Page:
Session Type: Abstract Session
Session Time: 2:45PM-3:00PM
Background/Purpose: On an average, there is a delay of 6.7 years between symptom onset and diagnosis of axial spondyloarthritis (axSpA)1. Since traditional approaches to improving early axSpA identification have had limited success, predictive automated analyses on patient records may help alleviate the burden on healthcare providers2-5. Here, we report the results from a machine learning (ML) algorithm developed with UK electronic health records (EHRs) Clinical Practice Research Datalink (CPRD) data, to estimate the probability or likelihood of a pt being diagnosed with axSpA based on prior clinical indicators and pt history.
Methods: Primary care UK EHR data – CPRD GOLD was used to identify pts with axSpA and healthy controls (HC) (Figure). Pts aged ≥18 years, with first diagnosis date of axSpA within the identification period (01-Jan-2005 to 31-Dec-2018) and fulfilling CPRD research acceptability criteria were included in the study. Data pertaining to clinical presentation, consultation, referral, test, and therapy history were extracted for individual pt prior to diagnosis of axSpA. A total of 5090 pts with axSpA satisfied the acceptability criteria. HC were randomly sampled to create a subset of one unique HC matched to each pt with axSpA, resulting in 5089 HC. ML usable features derived from the total population (pts with axSpA and HC) numbered 820. After using a further exclusion criterion for the pts with axSpA and HC who had ≥1 out of 820 usable features, the final dataset included 7813 pts (3902 pts with axSpA and 3911 HC). This combined dataset was randomly split (67:33) into a train (N=5237) and a test (N=2576) dataset. A Random Forest (RF) model was trained on the train dataset. Cross-validation was performed for hyper-parameter tuning of the RF classifier. Once the model was trained, accuracy, precision, and F-1 scores were obtained with the test dataset.
Results: The RF based algorithm resulted in a high level of accuracy (88.12%), with precision of 0.95 for pts with axSpA and 0.83 for HC (Figure). RF algorithm identified 89 best clinical predictors (out of 820 used as inputs) that differentiated between pt and HC such as: total number of tests, total number of referrals, first age of consultation, first symptom age, number of low back pain symptoms. The sensitivity of the model was 75.04% and positive predictive value was 80.88%. The specificity of the model was 0.96 and negative predictive value was 82.56%.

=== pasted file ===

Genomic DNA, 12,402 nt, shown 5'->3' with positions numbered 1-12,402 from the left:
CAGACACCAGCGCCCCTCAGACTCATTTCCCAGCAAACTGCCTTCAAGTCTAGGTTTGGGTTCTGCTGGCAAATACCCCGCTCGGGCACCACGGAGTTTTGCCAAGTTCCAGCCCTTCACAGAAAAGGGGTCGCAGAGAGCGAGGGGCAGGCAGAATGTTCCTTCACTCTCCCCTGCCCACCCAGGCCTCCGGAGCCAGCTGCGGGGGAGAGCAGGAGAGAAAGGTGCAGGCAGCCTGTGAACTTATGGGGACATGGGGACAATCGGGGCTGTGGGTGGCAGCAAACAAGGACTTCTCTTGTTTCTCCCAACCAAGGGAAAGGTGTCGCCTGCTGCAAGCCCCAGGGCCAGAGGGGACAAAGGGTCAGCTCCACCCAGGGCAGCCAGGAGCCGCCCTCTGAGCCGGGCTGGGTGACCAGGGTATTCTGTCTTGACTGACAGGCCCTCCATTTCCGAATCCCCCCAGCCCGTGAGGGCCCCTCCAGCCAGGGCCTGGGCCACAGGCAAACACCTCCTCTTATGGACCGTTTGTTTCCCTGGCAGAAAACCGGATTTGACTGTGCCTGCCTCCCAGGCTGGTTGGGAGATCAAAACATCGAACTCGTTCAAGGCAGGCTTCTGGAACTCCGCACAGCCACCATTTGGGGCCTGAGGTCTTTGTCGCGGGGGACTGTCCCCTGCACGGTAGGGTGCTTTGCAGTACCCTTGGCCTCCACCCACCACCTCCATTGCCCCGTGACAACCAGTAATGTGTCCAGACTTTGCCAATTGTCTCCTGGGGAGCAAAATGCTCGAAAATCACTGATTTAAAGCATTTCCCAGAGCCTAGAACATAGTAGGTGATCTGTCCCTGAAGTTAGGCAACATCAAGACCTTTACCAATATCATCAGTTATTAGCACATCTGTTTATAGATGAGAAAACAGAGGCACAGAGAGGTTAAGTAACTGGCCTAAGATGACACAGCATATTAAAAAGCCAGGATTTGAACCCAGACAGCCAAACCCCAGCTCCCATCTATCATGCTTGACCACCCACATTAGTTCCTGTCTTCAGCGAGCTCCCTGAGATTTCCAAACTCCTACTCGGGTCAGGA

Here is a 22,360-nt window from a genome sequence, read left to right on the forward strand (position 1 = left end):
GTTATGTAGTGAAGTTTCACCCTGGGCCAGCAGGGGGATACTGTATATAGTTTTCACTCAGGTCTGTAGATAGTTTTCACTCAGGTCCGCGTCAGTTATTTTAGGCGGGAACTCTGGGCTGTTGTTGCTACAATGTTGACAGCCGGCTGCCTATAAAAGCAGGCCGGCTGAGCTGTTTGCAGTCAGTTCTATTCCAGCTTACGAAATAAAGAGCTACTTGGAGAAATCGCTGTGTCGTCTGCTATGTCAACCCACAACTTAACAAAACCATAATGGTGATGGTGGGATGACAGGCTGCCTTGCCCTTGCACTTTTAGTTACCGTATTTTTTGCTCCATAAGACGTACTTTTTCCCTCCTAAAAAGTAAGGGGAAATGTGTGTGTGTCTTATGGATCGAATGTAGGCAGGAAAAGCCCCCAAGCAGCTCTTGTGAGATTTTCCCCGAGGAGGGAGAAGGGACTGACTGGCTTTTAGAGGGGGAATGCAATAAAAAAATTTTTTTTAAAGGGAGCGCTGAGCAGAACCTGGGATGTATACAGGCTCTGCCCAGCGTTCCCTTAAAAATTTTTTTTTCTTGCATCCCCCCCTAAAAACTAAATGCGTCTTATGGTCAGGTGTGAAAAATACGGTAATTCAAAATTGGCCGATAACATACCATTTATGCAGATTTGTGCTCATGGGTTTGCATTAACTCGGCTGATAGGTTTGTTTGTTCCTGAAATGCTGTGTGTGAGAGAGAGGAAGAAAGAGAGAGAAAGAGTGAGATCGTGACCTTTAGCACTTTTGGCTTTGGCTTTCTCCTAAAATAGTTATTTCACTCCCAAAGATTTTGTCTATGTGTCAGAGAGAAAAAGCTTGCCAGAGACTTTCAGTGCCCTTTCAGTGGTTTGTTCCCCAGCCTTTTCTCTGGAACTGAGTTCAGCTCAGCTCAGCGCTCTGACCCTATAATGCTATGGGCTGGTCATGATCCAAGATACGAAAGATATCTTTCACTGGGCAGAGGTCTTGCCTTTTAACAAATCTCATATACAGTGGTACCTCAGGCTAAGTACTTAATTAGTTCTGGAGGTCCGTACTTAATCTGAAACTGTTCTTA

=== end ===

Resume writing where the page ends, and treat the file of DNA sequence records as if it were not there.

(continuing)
Conclusion: The ML algorithm demonstrated a high level of accuracy and precision in the identification of possible cases of axSpA, which may be useful in reducing the delay in diagnosis. Previous studies have successfully demonstrated automated cohort identification of axSpA in large datasets, with only a few using ML based approaches for diagnosis from patient medical history. While the model supports previous work in axSpA2-5, it needs further validation in routine clinical practice and this exploration is ongoing.
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To cite this abstract in AMA style:Sengupta R, Narasimham S, Mato B, Meglic M, Perella C, Pamies P, Emery P. Early and Accurate Diagnosis of Patient with Axial Spondyloarthritis Using Machine Learning: A Predictive Analysis from Electronic Health Records in United Kingdom [abstract]. Arthritis Rheumatol. 2021; 73 (suppl 10). https://acrabstracts.org/abstract/early-and-accurate-diagnosis-of-patient-with-axial-spondyloarthritis-using-machine-learning-a-predictive-analysis-from-electronic-health-records-in-united-kingdom/. Accessed December 7, 2021.
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ACR Meeting Abstracts - https://acrabstracts.org/abstract/early-and-accurate-diagnosis-of-patient-with-axial-spondyloarthritis-using-machine-learning-a-predictive-analysis-from-electronic-health-records-in-united-kingdom/